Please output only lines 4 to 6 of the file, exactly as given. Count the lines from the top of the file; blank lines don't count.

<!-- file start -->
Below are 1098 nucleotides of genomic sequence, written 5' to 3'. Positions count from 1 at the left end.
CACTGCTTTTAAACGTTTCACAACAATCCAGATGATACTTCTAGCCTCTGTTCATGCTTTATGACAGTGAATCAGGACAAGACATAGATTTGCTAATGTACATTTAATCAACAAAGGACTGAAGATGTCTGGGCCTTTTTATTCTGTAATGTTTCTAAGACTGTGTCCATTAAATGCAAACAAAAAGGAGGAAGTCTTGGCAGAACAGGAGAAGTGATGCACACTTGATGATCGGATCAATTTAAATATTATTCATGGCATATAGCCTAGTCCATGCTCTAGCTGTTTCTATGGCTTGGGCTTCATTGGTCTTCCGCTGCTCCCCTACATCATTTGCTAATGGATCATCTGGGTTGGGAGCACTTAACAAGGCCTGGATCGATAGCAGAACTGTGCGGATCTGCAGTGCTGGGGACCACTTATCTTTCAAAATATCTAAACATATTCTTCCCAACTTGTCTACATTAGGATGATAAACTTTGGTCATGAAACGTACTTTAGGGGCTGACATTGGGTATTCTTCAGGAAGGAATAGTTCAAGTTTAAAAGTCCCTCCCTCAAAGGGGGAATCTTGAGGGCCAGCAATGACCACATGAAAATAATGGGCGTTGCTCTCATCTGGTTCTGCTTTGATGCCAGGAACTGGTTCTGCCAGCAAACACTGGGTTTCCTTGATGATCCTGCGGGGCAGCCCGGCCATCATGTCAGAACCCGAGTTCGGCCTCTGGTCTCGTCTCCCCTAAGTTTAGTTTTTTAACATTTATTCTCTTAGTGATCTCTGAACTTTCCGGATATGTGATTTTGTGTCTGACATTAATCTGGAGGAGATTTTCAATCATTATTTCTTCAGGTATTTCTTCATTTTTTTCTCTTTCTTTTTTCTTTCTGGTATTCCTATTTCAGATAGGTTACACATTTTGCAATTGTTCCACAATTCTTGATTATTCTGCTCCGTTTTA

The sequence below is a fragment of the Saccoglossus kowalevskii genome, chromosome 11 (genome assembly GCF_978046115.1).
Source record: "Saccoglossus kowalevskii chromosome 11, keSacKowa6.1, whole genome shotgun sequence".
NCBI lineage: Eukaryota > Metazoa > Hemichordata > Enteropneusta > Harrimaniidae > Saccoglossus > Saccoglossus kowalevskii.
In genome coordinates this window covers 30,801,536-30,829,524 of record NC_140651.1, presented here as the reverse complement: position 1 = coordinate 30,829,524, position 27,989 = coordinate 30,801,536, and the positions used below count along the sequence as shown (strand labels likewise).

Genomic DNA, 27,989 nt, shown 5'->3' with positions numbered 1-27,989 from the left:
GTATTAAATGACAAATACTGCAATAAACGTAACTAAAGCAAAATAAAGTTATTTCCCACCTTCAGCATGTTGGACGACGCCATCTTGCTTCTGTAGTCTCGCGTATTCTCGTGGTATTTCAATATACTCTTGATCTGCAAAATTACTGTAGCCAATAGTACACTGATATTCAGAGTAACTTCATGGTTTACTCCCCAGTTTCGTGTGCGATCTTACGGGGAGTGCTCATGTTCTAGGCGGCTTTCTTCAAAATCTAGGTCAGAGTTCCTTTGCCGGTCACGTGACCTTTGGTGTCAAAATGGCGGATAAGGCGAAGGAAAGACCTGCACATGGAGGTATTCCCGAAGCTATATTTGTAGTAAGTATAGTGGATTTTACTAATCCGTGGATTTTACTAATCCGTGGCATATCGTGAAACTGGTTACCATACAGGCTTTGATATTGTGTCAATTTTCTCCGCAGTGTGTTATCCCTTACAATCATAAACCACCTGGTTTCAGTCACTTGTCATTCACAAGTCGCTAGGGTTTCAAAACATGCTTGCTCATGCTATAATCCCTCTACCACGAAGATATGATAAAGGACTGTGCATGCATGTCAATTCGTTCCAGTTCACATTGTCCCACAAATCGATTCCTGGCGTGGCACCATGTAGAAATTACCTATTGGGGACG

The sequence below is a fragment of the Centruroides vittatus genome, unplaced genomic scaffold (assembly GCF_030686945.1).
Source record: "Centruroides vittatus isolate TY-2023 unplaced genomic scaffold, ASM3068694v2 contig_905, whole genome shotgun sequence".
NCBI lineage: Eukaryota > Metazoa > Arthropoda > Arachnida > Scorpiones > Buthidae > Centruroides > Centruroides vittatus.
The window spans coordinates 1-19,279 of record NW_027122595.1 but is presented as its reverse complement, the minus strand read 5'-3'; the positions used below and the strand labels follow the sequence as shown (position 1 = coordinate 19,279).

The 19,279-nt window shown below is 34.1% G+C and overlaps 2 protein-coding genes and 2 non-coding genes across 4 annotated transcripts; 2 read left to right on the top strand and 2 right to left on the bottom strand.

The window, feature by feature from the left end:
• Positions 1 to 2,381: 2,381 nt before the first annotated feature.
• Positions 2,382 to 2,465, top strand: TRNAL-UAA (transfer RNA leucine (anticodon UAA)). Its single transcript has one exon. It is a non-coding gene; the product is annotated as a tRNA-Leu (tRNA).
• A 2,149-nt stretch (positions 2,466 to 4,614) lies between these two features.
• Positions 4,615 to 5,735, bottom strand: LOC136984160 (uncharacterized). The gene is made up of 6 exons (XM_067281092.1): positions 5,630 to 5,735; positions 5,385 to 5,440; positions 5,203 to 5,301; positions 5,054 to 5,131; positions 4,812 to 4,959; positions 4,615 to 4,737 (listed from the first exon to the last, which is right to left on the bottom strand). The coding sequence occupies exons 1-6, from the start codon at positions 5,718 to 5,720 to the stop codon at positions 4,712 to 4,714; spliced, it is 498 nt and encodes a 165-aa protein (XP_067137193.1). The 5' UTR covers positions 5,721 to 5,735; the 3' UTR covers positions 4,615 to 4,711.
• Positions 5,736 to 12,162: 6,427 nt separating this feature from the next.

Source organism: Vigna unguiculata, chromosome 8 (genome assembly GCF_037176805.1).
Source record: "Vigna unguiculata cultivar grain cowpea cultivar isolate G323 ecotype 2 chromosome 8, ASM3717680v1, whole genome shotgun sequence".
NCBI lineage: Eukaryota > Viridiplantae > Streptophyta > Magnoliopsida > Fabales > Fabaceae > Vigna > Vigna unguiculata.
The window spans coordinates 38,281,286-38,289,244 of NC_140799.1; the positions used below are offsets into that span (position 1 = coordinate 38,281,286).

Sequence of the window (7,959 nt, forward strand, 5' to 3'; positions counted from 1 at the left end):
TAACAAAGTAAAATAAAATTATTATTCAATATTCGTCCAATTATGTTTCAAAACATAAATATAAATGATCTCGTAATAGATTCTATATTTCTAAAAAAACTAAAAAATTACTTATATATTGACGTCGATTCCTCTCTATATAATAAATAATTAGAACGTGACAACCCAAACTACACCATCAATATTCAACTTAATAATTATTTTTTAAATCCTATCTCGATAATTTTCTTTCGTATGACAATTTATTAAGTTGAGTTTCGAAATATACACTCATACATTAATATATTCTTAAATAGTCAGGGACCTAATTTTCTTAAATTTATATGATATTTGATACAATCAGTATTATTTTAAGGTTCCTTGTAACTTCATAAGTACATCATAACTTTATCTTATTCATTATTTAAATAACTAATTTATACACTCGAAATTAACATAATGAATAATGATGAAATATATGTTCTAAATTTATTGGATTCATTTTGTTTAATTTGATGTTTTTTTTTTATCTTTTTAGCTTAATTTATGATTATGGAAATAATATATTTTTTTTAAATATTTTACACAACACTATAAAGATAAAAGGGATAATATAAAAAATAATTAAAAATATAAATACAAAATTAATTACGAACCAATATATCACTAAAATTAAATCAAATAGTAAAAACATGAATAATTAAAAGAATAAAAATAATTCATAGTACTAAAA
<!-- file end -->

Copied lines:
Source record: "Saccoglossus kowalevskii chromosome 11, keSacKowa6.1, whole genome shotgun sequence".
NCBI lineage: Eukaryota > Metazoa > Hemichordata > Enteropneusta > Harrimaniidae > Saccoglossus > Saccoglossus kowalevskii.
In genome coordinates this window covers 30,801,536-30,829,524 of record NC_140651.1, presented here as the reverse complement: position 1 = coordinate 30,829,524, position 27,989 = coordinate 30,801,536, and the positions used below count along the sequence as shown (strand labels likewise).